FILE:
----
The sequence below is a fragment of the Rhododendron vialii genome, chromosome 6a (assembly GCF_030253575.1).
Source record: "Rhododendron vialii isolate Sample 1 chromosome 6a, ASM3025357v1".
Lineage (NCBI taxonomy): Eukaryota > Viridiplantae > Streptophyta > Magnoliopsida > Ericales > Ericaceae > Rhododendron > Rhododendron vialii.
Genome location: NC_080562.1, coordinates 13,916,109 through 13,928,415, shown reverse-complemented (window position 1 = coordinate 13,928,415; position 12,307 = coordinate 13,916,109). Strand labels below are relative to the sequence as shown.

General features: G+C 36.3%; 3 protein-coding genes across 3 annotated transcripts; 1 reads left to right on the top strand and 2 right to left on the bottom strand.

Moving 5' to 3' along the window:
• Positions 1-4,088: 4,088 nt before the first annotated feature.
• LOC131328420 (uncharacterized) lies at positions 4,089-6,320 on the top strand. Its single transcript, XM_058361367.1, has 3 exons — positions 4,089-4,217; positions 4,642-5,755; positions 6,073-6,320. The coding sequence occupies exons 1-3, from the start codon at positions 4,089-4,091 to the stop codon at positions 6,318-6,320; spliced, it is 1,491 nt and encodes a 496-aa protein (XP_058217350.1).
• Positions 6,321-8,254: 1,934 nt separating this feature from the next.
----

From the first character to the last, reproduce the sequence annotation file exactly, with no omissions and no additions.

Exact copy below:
The sequence below is a fragment of the Rhododendron vialii genome, chromosome 6a (assembly GCF_030253575.1).
Source record: "Rhododendron vialii isolate Sample 1 chromosome 6a, ASM3025357v1".
Lineage (NCBI taxonomy): Eukaryota > Viridiplantae > Streptophyta > Magnoliopsida > Ericales > Ericaceae > Rhododendron > Rhododendron vialii.
Genome location: NC_080562.1, coordinates 13,916,109 through 13,928,415, shown reverse-complemented (window position 1 = coordinate 13,928,415; position 12,307 = coordinate 13,916,109). Strand labels below are relative to the sequence as shown.

General features: G+C 36.3%; 3 protein-coding genes across 3 annotated transcripts; 1 reads left to right on the top strand and 2 right to left on the bottom strand.

Moving 5' to 3' along the window:
• Positions 1-4,088: 4,088 nt before the first annotated feature.
• LOC131328420 (uncharacterized) lies at positions 4,089-6,320 on the top strand. Its single transcript, XM_058361367.1, has 3 exons — positions 4,089-4,217; positions 4,642-5,755; positions 6,073-6,320. The coding sequence occupies exons 1-3, from the start codon at positions 4,089-4,091 to the stop codon at positions 6,318-6,320; spliced, it is 1,491 nt and encodes a 496-aa protein (XP_058217350.1).
• Positions 6,321-8,254: 1,934 nt separating this feature from the next.